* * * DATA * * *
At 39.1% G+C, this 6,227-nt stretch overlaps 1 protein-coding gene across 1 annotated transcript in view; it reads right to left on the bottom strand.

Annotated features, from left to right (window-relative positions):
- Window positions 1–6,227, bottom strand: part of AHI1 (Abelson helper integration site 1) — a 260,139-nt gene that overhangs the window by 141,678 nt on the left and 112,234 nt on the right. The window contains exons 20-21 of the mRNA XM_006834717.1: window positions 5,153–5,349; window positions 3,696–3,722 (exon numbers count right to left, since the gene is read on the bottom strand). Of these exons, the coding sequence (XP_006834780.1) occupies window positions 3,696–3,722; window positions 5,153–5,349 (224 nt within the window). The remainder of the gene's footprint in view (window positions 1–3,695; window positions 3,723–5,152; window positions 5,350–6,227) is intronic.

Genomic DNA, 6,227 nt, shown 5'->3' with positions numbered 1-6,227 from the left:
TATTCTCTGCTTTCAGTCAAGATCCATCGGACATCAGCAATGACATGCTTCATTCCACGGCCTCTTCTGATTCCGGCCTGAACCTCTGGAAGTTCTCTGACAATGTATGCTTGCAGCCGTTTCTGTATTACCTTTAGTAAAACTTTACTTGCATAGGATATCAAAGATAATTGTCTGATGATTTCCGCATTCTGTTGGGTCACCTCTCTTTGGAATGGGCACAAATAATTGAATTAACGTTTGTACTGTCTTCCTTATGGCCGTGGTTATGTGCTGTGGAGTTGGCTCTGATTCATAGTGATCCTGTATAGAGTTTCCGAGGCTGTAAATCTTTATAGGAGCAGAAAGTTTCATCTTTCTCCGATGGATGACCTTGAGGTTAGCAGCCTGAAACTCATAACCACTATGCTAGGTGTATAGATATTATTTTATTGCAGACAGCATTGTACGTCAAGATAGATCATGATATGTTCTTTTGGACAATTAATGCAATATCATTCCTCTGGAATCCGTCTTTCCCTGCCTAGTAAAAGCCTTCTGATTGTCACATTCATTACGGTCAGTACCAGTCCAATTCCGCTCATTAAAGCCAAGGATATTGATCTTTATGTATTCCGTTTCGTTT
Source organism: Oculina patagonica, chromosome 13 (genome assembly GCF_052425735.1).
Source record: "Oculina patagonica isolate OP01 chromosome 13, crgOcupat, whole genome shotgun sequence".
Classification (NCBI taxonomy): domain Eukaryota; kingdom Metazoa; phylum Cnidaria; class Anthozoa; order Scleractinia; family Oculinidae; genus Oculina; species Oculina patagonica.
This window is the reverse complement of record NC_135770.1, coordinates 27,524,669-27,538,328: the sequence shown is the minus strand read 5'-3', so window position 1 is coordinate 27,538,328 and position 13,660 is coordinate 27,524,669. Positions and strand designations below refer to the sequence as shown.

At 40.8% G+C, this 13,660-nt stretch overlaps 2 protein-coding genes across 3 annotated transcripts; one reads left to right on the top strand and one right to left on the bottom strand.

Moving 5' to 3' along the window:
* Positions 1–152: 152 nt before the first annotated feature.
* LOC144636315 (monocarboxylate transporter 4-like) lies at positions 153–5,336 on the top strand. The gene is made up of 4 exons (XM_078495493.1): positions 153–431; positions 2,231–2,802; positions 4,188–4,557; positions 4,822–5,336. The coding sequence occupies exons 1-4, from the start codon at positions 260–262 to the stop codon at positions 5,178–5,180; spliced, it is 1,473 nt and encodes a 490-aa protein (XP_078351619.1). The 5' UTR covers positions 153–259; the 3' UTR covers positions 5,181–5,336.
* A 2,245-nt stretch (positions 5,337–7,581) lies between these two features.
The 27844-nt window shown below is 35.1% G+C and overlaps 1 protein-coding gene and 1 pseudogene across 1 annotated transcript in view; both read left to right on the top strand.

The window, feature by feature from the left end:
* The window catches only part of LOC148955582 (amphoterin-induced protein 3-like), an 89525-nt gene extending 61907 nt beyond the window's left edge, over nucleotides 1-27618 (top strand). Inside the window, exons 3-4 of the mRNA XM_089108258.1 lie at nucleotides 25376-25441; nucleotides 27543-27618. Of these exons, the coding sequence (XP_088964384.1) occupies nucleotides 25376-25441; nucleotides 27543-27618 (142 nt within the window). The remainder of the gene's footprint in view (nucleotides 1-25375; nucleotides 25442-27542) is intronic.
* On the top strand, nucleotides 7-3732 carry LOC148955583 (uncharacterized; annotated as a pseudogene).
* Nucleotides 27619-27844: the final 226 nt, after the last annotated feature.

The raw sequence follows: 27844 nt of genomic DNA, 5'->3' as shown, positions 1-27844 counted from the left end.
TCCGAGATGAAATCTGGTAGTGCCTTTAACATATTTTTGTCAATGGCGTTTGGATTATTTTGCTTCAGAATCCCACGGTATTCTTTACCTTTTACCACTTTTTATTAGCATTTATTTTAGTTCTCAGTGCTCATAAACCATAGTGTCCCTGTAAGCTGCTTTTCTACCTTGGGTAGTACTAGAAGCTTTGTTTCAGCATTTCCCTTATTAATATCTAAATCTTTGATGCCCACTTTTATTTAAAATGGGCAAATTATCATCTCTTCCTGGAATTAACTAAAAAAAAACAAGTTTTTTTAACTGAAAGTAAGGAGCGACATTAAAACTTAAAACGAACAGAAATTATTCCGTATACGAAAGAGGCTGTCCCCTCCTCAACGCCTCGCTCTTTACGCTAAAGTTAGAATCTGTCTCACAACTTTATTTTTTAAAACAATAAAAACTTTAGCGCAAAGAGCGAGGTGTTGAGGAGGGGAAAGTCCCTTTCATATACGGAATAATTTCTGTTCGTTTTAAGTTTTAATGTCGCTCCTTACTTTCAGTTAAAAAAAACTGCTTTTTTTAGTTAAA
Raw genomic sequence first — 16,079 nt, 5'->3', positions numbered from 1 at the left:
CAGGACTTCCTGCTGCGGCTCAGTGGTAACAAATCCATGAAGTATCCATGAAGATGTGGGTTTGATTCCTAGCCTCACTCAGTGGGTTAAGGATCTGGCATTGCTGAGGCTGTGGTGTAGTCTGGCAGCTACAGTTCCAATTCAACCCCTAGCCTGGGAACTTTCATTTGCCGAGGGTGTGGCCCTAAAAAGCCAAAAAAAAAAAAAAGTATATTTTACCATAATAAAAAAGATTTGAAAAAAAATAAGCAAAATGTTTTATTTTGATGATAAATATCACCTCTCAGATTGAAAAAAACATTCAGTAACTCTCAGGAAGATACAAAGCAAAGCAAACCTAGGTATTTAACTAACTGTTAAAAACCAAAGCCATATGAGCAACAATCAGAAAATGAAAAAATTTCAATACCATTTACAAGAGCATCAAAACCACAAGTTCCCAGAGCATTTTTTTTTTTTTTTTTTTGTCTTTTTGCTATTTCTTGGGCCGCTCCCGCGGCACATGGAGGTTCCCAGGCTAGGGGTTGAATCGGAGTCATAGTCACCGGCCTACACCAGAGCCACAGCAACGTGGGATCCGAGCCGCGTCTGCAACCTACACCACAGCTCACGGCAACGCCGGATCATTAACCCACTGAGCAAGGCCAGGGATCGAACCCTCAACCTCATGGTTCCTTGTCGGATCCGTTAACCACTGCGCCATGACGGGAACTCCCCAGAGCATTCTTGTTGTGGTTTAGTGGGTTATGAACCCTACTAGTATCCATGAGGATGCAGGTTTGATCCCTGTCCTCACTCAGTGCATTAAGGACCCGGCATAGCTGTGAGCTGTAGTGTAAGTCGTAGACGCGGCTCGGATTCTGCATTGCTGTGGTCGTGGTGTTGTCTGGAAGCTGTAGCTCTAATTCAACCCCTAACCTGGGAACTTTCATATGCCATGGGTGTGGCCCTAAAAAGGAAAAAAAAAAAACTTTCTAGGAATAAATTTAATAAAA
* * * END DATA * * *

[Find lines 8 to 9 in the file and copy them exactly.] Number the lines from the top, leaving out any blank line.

Classification (NCBI taxonomy): domain Eukaryota; kingdom Metazoa; phylum Cnidaria; class Anthozoa; order Scleractinia; family Oculinidae; genus Oculina; species Oculina patagonica.
This window is the reverse complement of record NC_135770.1, coordinates 27,524,669-27,538,328: the sequence shown is the minus strand read 5'-3', so window position 1 is coordinate 27,538,328 and position 13,660 is coordinate 27,524,669. Positions and strand designations below refer to the sequence as shown.